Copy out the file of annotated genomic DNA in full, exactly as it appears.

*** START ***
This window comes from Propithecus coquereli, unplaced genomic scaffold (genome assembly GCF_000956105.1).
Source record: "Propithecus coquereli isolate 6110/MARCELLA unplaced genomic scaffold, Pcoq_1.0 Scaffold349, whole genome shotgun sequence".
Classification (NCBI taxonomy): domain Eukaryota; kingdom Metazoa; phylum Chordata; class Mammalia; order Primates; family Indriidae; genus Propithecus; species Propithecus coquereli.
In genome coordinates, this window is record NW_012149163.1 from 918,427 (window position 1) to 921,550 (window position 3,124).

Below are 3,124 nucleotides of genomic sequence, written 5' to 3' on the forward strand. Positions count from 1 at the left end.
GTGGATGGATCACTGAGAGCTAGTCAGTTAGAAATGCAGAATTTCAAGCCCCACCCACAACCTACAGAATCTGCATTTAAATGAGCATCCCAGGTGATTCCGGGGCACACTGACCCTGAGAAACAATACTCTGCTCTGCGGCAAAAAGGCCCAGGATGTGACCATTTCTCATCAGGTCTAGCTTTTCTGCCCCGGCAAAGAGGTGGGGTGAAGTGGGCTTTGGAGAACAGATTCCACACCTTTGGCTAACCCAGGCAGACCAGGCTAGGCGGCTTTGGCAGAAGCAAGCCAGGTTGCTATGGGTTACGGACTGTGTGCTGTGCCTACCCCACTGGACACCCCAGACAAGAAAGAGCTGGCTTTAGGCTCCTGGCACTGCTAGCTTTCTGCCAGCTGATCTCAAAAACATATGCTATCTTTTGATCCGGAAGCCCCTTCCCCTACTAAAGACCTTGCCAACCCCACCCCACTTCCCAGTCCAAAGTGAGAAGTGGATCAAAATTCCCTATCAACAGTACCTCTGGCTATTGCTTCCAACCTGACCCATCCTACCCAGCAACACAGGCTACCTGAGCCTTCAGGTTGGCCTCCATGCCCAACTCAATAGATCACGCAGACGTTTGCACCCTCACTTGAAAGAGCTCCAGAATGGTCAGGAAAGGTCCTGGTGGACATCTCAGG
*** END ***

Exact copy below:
This window comes from Propithecus coquereli, unplaced genomic scaffold (genome assembly GCF_000956105.1).
Source record: "Propithecus coquereli isolate 6110/MARCELLA unplaced genomic scaffold, Pcoq_1.0 Scaffold349, whole genome shotgun sequence".
Classification (NCBI taxonomy): domain Eukaryota; kingdom Metazoa; phylum Chordata; class Mammalia; order Primates; family Indriidae; genus Propithecus; species Propithecus coquereli.
In genome coordinates, this window is record NW_012149163.1 from 918,427 (window position 1) to 921,550 (window position 3,124).

Below are 3,124 nucleotides of genomic sequence, written 5' to 3' on the forward strand. Positions count from 1 at the left end.
GTGGATGGATCACTGAGAGCTAGTCAGTTAGAAATGCAGAATTTCAAGCCCCACCCACAACCTACAGAATCTGCATTTAAATGAGCATCCCAGGTGATTCCGGGGCACACTGACCCTGAGAAACAATACTCTGCTCTGCGGCAAAAAGGCCCAGGATGTGACCATTTCTCATCAGGTCTAGCTTTTCTGCCCCGGCAAAGAGGTGGGGTGAAGTGGGCTTTGGAGAACAGATTCCACACCTTTGGCTAACCCAGGCAGACCAGGCTAGGCGGCTTTGGCAGAAGCAAGCCAGGTTGCTATGGGTTACGGACTGTGTGCTGTGCCTACCCCACTGGACACCCCAGACAAGAAAGAGCTGGCTTTAGGCTCCTGGCACTGCTAGCTTTCTGCCAGCTGATCTCAAAAACATATGCTATCTTTTGATCCGGAAGCCCCTTCCCCTACTAAAGACCTTGCCAACCCCACCCCACTTCCCAGTCCAAAGTGAGAAGTGGATCAAAATTCCCTATCAACAGTACCTCTGGCTATTGCTTCCAACCTGACCCATCCTACCCAGCAACACAGGCTACCTGAGCCTTCAGGTTGGCCTCCATGCCCAACTCAATAGATCACGCAGACGTTTGCACCCTCACTTGAAAGAGCTCCAGAATGGTCAGGAAAGGTCCTGGTGGACATCTCAGG